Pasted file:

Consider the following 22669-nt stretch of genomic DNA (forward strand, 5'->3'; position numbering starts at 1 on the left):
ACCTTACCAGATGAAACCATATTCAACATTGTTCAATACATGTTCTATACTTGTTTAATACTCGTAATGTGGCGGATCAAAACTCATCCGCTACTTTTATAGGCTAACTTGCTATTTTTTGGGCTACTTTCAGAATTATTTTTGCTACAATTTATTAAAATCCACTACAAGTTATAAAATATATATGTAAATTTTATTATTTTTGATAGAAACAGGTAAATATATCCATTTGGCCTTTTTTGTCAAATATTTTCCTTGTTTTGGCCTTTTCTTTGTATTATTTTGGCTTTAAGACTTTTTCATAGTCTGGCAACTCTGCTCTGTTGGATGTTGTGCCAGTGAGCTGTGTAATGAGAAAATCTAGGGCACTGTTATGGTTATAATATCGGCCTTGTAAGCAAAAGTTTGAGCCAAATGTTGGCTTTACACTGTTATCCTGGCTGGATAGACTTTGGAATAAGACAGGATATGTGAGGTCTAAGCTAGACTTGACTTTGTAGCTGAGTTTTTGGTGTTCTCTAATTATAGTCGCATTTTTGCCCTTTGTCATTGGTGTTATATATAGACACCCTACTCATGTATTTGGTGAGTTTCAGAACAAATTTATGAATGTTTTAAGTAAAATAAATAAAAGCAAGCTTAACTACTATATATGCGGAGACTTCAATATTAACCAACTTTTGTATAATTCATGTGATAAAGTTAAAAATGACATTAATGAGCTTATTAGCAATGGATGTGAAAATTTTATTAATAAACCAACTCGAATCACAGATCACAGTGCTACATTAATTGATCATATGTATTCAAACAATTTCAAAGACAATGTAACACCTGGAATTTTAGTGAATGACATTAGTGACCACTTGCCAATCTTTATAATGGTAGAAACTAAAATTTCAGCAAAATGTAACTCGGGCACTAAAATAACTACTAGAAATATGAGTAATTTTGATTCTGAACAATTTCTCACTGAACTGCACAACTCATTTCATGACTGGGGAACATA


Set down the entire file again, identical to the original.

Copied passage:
Consider the following 22669-nt stretch of genomic DNA (forward strand, 5'->3'; position numbering starts at 1 on the left):
ACCTTACCAGATGAAACCATATTCAACATTGTTCAATACATGTTCTATACTTGTTTAATACTCGTAATGTGGCGGATCAAAACTCATCCGCTACTTTTATAGGCTAACTTGCTATTTTTTGGGCTACTTTCAGAATTATTTTTGCTACAATTTATTAAAATCCACTACAAGTTATAAAATATATATGTAAATTTTATTATTTTTGATAGAAACAGGTAAATATATCCATTTGGCCTTTTTTGTCAAATATTTTCCTTGTTTTGGCCTTTTCTTTGTATTATTTTGGCTTTAAGACTTTTTCATAGTCTGGCAACTCTGCTCTGTTGGATGTTGTGCCAGTGAGCTGTGTAATGAGAAAATCTAGGGCACTGTTATGGTTATAATATCGGCCTTGTAAGCAAAAGTTTGAGCCAAATGTTGGCTTTACACTGTTATCCTGGCTGGATAGACTTTGGAATAAGACAGGATATGTGAGGTCTAAGCTAGACTTGACTTTGTAGCTGAGTTTTTGGTGTTCTCTAATTATAGTCGCATTTTTGCCCTTTGTCATTGGTGTTATATATAGACACCCTACTCATGTATTTGGTGAGTTTCAGAACAAATTTATGAATGTTTTAAGTAAAATAAATAAAAGCAAGCTTAACTACTATATATGCGGAGACTTCAATATTAACCAACTTTTGTATAATTCATGTGATAAAGTTAAAAATGACATTAATGAGCTTATTAGCAATGGATGTGAAAATTTTATTAATAAACCAACTCGAATCACAGATCACAGTGCTACATTAATTGATCATATGTATTCAAACAATTTCAAAGACAATGTAACACCTGGAATTTTAGTGAATGACATTAGTGACCACTTGCCAATCTTTATAATGGTAGAAACTAAAATTTCAGCAAAATGTAACTCGGGCACTAAAATAACTACTAGAAATATGAGTAATTTTGATTCTGAACAATTTCTCACTGAACTGCACAACTCATTTCATGACTGGGGAACATA